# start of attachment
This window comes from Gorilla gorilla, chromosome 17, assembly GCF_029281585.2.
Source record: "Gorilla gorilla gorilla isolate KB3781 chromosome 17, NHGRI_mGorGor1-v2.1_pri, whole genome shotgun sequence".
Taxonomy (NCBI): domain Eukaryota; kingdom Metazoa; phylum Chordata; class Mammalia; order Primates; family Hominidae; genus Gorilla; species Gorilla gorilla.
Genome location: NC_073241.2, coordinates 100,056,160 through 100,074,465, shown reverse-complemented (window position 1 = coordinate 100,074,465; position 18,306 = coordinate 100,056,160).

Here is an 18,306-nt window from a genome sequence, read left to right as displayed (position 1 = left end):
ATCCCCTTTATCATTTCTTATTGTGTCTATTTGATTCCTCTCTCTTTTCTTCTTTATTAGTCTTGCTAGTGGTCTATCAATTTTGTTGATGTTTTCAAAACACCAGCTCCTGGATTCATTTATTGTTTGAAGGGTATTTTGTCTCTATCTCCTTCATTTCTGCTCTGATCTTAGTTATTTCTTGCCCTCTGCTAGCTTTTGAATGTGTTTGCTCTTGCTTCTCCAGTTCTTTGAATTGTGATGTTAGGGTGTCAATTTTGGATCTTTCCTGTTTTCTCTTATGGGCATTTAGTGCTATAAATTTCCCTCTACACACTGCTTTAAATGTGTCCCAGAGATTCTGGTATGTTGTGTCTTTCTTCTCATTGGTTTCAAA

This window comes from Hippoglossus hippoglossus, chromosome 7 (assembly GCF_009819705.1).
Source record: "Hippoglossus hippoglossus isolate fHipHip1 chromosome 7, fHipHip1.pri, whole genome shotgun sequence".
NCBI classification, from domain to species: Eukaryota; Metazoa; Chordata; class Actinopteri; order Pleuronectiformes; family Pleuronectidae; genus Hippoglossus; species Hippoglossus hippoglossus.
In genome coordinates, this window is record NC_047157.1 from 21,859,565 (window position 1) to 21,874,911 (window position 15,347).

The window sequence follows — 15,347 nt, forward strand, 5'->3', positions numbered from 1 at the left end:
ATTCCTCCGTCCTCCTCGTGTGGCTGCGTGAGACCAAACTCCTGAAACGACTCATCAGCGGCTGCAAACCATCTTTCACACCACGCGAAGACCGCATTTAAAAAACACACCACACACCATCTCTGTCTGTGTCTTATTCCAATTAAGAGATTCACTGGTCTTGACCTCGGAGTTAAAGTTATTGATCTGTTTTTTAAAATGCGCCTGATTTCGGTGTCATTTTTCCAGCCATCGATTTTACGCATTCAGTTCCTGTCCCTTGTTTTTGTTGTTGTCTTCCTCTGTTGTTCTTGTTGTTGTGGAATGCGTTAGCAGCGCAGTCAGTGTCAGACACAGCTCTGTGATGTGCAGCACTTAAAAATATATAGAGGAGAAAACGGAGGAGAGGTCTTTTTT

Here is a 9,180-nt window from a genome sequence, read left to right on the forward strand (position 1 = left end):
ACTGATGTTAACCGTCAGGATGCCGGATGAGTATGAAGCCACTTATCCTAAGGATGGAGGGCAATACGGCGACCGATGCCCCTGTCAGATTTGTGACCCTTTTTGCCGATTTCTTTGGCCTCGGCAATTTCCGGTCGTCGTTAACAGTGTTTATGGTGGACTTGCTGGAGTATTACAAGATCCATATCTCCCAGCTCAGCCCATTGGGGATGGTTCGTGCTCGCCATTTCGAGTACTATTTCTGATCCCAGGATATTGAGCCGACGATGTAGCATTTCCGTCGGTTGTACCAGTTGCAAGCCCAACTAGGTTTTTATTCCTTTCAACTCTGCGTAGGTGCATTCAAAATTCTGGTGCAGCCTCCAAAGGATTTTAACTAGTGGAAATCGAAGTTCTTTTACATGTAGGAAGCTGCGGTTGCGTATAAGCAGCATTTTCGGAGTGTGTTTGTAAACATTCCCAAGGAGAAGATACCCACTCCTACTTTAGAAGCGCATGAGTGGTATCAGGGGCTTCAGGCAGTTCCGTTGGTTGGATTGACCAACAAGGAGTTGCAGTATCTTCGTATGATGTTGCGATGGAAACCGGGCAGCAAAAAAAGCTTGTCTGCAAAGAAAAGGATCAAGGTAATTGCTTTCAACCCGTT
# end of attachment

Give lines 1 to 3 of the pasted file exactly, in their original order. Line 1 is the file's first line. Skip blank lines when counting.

This window comes from Gorilla gorilla, chromosome 17, assembly GCF_029281585.2.
Source record: "Gorilla gorilla gorilla isolate KB3781 chromosome 17, NHGRI_mGorGor1-v2.1_pri, whole genome shotgun sequence".
Taxonomy (NCBI): domain Eukaryota; kingdom Metazoa; phylum Chordata; class Mammalia; order Primates; family Hominidae; genus Gorilla; species Gorilla gorilla.